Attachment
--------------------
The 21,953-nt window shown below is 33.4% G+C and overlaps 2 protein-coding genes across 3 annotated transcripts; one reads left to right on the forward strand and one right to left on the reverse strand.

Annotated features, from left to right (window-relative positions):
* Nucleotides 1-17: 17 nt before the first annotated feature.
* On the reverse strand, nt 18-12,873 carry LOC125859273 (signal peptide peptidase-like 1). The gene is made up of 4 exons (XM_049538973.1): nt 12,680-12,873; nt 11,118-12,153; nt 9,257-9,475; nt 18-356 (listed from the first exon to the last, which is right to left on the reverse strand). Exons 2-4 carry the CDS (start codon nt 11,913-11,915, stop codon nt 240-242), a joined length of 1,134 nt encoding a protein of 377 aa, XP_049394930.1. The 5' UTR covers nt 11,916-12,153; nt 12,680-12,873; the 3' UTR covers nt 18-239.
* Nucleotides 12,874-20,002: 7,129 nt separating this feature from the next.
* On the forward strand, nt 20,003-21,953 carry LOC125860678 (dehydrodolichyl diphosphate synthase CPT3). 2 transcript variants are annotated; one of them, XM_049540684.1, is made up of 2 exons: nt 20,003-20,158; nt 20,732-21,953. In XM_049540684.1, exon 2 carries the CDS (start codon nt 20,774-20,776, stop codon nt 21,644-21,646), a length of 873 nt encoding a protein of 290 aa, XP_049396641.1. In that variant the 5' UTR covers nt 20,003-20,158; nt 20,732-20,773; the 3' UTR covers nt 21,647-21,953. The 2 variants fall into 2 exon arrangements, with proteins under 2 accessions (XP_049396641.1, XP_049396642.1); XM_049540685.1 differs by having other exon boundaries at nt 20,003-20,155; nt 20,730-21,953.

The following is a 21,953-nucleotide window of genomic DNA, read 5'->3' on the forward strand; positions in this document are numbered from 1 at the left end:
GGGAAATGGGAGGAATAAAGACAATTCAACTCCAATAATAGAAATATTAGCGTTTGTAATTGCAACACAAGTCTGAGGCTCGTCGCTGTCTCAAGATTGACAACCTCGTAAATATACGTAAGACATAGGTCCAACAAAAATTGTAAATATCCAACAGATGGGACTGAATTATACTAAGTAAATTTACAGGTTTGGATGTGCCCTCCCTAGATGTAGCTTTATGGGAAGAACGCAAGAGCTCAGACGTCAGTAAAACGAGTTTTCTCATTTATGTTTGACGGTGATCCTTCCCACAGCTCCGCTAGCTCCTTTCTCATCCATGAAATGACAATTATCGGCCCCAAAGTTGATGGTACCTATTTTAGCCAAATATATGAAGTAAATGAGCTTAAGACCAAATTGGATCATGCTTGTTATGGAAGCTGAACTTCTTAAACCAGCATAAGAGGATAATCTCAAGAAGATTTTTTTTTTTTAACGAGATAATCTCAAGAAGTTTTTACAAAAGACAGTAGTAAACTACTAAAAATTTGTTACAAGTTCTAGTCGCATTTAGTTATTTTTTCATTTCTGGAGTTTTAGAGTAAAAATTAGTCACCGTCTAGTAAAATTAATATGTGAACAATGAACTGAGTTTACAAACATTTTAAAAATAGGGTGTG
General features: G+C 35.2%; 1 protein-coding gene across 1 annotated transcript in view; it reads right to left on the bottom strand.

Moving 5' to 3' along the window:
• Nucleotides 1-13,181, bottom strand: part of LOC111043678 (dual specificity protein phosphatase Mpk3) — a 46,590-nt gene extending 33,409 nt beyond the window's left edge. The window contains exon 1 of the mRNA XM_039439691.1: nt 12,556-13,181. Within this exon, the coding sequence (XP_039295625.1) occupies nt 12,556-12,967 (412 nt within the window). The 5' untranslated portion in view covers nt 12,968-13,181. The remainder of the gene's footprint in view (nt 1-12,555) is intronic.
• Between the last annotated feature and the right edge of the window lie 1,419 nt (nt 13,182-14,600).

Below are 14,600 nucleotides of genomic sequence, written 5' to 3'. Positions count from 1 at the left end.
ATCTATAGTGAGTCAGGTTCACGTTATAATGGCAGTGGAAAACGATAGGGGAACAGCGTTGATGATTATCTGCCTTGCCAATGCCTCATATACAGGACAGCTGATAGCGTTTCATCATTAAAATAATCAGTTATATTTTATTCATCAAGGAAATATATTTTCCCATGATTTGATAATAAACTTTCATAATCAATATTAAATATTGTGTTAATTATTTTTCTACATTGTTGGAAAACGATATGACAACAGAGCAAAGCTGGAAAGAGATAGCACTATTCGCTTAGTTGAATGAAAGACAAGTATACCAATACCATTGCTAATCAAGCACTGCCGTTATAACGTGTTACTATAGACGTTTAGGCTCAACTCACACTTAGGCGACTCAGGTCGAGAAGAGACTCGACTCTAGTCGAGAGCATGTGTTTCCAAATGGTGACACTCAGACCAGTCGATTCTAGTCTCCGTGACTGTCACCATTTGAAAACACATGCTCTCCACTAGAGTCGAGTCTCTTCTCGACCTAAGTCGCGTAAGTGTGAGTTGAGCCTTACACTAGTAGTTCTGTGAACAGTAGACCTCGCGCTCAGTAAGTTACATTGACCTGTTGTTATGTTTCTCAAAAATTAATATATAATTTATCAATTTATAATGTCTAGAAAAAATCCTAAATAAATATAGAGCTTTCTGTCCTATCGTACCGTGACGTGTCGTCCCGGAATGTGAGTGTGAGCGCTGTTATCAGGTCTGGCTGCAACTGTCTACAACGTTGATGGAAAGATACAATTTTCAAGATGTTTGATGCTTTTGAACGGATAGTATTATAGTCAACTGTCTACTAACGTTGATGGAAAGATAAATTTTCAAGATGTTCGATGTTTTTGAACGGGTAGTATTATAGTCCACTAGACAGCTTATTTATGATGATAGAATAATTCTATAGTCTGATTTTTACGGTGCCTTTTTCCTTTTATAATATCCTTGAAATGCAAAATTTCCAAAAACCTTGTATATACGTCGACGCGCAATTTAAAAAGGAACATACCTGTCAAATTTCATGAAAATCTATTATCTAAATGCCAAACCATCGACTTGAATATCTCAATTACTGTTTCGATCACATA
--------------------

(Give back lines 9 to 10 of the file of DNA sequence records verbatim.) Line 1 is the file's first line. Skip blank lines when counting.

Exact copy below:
General features: G+C 35.2%; 1 protein-coding gene across 1 annotated transcript in view; it reads right to left on the bottom strand.

Moving 5' to 3' along the window: